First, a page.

Daly River, also known as Nauiyu, has just become the first Territory community to be powered entirely by solar during daylight hours.
So why did they make the switch?
Nauiyu elders explained the community was looking at new and innovative ways to continue to care for the land in an ever-evolving society.
“The sun is the giver of life, it's a part of our Aboriginal culture that it's the giver of life, we always look to the sun,” Local man Mark Cassey said.
“Now the sun will come down, shine on [the solar panels], power our houses, and take care of the everyday aspects of life.
“It’s there all the time, it doesn’t matter where you go. It’s looking after us that way.”
Due for completion this month, the $6.2 million Daly River solar site incorporates a lithium-ion battery, charged by more than 3000 solar panels.
This will enable the community's diesel engines to be turned off during the day, which will save 400,000 litres of fuel every year.
“It's going traditionally, we've always been people that look after nature and now its amazing with having solar it's in that mindset of ours in a traditional sense its also going to help nature in the long run,” Nauiyu elder Miriam-Rose Ungunmerr said.
The community also wanted to move away from diesel to eliminate the traffic of diesel trucks on remote roads.
“You know just in case we have crashes and stuff, it just saves a lot of people's lives and explosions and stuff along the road so it's just a good idea,” Nauiyu resident Jayd Salzgeber said.
“I think using the sun for power is the best thing cause you know cause the sun is 24/7, and it saves chemicals and stuff getting used in the air so solar is just the way to go.”
Nauiyu is around 220 kilometres south of Darwin and it's the first community to hit the Northern Territory government's 50 per cent renewable energy target.
Their solar site is also the first to incorporate a lithium-ion battery.
The NT government has commended Nauiyu's efforts, and says other communities will soon follow suit.
“Nauiyu are at the forefront of testing new technology and innovation, about how you integrate the traditional diesel fired power plants into the bush into the new solar energy and into the new production of renewable energy so Nauiyu will certainly be learning lessons for the rest of the nation,” NT Essential Services Minister, Gerry McCarthy, said.
“And we're looking forward to being able to partner into the future to deliver more renewable technologies to produce energies for our regional and remote centres.”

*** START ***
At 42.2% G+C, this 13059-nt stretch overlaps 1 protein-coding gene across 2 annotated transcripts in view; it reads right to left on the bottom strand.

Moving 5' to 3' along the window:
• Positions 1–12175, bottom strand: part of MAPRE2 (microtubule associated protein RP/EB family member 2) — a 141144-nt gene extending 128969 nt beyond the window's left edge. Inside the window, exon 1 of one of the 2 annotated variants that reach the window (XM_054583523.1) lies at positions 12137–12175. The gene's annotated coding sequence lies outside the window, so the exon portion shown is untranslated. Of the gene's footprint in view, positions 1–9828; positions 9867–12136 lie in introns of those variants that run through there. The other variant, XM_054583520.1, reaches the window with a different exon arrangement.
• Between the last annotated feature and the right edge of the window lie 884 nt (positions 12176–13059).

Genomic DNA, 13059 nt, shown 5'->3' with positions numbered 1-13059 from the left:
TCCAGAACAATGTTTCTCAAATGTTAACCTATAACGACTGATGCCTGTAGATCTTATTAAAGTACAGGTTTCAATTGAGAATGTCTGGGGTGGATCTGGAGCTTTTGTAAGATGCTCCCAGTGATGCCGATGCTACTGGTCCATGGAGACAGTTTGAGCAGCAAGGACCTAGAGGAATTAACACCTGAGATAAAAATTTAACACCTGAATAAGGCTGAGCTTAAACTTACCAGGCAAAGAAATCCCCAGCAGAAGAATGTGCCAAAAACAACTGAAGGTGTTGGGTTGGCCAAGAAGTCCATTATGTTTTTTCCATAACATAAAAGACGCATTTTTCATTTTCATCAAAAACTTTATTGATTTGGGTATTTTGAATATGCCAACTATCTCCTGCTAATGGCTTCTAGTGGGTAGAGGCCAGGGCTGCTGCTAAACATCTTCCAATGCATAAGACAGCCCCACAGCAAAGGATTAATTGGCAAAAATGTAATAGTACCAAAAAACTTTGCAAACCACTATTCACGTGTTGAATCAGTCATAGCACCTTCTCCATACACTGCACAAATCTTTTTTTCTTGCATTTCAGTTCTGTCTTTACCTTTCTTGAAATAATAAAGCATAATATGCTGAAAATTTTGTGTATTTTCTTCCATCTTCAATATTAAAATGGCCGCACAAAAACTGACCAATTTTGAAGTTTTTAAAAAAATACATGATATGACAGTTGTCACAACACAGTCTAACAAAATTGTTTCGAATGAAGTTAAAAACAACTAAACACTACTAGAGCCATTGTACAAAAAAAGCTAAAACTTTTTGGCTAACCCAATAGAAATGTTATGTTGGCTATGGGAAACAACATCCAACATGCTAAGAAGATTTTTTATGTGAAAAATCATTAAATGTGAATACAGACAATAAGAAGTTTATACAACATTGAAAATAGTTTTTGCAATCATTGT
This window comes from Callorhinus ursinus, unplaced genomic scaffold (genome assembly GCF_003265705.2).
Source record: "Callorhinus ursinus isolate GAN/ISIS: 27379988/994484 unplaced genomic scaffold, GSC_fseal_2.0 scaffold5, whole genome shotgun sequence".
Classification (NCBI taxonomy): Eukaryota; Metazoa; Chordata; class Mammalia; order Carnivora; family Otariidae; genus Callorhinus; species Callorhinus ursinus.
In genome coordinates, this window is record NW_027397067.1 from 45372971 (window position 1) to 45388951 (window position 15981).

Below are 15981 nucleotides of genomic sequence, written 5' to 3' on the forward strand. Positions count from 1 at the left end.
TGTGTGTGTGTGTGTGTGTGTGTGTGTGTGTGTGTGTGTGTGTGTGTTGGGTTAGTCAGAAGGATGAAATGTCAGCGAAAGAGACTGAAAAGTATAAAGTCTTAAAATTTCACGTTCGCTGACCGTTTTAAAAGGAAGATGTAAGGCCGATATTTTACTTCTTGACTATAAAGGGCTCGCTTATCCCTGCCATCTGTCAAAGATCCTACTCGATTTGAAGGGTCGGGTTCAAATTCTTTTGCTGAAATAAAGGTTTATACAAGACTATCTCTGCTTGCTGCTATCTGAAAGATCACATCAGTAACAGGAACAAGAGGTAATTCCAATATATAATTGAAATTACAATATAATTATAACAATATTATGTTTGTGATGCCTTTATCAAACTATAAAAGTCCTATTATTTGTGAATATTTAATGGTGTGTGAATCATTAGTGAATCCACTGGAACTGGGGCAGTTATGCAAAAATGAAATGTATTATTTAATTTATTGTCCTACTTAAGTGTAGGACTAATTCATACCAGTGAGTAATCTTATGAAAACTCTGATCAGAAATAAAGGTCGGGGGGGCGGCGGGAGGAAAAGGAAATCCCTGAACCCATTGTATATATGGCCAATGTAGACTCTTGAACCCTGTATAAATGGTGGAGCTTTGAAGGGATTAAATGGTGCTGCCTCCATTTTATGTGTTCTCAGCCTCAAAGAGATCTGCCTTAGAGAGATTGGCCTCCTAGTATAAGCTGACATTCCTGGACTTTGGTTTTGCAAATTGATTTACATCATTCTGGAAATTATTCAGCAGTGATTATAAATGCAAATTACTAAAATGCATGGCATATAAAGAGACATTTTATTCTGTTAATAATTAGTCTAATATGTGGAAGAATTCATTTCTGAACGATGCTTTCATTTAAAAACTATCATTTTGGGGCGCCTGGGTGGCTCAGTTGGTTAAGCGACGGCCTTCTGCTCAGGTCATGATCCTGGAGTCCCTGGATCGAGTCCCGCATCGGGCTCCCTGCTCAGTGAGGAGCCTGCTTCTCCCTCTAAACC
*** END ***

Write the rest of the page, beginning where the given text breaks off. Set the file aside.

The $55 million solar and battery storage project is jointly funded by the Territory and Federal governments and will eventually deliver 10 megawatts of solar energy across 28 remote communities.
So far, more than 10,500 solar panels have been installed, providing power to more than 570 homes across 10 communities and creating a number of local jobs.
The Nauiyu community said the creation of local jobs was another reason they made the switch.
“There were people from the community who've taken part in helping to set it all up and they were overwhelmed I mean especially if you're in a remote place it's hard getting work for people in communities such as this but there is always opportunities coming up now and then and this one was a great one for our mob,” Miriam-Rose Ungunmerr said.
Marindja Piening Aboriginal Contracting was one of the companies that worked on the project.
“Our role here was to come in and clear the land, and basically create the pad, so we drove water trucks, dump trucks, rollers, just to make it flat and get ready for the other infrastructure to be put on top,” David McDowall said.
“They employ us, train us up, they up skill us and get us our certificates, so if we ever do leave the job we walk away with something and it’s really great working for our own people.”
And there are ongoing jobs too.
“There are opportunities ongoing of course with the Power and Water Corporation for essential services officers and maintaining assets in the bush,” Minister McCarthy said.
The Daly River community are wholly investing in solar, and have even decided to teach renewable energy classes at their school.
“Their future is here, and so they've got to grow up with it and they're going to know when they grow up,” Mark Cassey explained.